As the UK works towards its target of becoming a net-zero nation by 2050, one sector will be a crucial contributor to that target, but has been largely overlooked until now: small businesses.
New NatWest research shows that SMEs can deliver half of UK carbon reductions, while there are around £160 billion in opportunities to make firms more efficient and sustainable. Yet just 6 per cent of small firms see climate action as a source of future growth.
For smaller companies, going green can seem like an expensive process. But the latest Springboard to Sustainable Recovery report shows that up to 70 per cent of low-carbon options will have a solid business case by 2030 – and some, such as switching to renewable energy and improving energy efficiency, can save money today.
Many SMEs supply larger companies that want their supply chain to decarbonise – and some will even help with the cost. If not, their own consumers increasingly want more sustainable products.
There are huge opportunities in areas such as installing heat pumps or solar panels. NatWest is committing £100 billion in funding by 2025 to support the investment the UK needs, including business investment to make the transition to net zero.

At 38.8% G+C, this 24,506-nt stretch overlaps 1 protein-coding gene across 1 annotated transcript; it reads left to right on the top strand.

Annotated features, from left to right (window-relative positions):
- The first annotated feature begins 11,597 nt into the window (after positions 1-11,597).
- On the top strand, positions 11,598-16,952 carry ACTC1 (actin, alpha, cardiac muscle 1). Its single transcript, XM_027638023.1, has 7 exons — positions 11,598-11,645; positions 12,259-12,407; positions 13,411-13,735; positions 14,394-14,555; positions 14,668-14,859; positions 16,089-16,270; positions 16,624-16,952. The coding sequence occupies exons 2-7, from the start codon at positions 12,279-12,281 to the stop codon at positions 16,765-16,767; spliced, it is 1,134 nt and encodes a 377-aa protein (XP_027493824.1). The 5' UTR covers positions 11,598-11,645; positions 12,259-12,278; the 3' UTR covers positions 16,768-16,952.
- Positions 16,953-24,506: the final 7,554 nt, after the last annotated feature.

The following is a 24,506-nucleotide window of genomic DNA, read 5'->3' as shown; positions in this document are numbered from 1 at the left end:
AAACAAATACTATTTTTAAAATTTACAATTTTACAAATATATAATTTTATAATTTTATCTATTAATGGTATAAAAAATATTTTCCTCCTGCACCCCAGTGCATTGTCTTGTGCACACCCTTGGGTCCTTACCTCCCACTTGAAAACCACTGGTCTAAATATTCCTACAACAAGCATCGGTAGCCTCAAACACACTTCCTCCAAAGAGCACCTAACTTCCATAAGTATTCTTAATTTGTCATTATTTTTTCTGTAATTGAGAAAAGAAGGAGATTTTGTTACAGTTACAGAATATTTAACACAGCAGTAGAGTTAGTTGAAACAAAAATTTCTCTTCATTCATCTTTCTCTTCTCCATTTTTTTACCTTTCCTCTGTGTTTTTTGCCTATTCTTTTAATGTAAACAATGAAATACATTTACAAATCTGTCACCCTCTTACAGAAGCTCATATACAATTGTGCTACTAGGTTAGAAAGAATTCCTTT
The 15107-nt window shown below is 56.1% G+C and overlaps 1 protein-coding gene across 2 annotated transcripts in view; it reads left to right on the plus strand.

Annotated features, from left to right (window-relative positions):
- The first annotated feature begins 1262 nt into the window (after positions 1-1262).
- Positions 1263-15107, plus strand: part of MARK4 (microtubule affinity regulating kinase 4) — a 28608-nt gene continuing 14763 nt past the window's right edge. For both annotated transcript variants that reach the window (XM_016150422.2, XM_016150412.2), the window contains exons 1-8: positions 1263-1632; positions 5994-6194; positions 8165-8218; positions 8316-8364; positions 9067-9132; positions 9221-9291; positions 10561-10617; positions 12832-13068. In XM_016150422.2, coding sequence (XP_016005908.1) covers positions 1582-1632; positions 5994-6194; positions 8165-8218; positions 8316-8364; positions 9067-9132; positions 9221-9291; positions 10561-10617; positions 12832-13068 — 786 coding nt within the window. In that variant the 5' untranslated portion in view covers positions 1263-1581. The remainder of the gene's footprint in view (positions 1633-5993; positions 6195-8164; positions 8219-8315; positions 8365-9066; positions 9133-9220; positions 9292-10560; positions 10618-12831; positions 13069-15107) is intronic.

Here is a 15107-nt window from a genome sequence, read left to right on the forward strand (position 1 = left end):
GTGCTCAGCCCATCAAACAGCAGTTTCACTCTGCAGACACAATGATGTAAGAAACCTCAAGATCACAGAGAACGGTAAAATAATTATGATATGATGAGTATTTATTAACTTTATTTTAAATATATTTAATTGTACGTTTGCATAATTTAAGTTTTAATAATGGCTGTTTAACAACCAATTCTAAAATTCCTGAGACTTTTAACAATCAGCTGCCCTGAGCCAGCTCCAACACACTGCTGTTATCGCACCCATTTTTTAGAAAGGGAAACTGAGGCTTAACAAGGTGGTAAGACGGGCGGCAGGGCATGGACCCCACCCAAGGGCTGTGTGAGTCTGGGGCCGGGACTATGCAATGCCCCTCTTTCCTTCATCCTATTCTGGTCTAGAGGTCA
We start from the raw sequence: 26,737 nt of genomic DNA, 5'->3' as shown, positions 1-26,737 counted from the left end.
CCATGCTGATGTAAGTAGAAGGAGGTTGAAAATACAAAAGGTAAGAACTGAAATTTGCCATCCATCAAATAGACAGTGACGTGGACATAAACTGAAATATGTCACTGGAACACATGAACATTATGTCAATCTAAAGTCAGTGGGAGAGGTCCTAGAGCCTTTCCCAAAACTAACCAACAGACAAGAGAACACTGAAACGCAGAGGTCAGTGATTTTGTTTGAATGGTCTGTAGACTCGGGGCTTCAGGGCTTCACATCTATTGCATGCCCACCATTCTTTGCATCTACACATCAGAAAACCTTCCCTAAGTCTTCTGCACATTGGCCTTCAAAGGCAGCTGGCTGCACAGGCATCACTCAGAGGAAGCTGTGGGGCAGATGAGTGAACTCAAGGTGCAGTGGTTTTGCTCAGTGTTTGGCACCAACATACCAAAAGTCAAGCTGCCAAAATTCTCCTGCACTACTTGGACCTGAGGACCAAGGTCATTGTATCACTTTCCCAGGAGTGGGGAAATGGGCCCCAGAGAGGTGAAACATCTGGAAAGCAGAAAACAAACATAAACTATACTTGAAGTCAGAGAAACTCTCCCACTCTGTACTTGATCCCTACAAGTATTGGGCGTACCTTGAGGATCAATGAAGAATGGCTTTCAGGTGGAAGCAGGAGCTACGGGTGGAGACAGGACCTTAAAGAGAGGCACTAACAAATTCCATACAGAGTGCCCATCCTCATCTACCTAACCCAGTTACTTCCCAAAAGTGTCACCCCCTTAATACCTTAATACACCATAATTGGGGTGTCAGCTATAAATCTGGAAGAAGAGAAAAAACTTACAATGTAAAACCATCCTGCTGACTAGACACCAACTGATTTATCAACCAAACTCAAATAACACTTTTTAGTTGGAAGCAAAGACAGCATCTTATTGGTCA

However, many SMEs do not know how to proceed, or what market demand will be for green products.
For SMEs to play their role, they need to look at six key areas:
- Awareness – be aware of the opportunities and how they apply to your business
- Knowledge – know what regulators and customers want you to do in relation to climate
- Skills – retrain employees to produce and fit new, greener products such as heat pumps
- Funding – be aware of the available funding options – some of these changes will cost money
- Market access – there must be certainty around business opportunities, backed by regulation and firm commitments from large companies
- Navigation – in a complex, rapidly evolving landscape, to identify the best options for them SMEs should seek advice from expert sources such as their bank if necessary
The UK cannot meet its targets without SMEs, but if they are to play their part fully, they need support from government and organisations such as NatWest to give them the confidence to grasp the opportunities on offer.
by Andrew Harrison, MD business banking, NatWest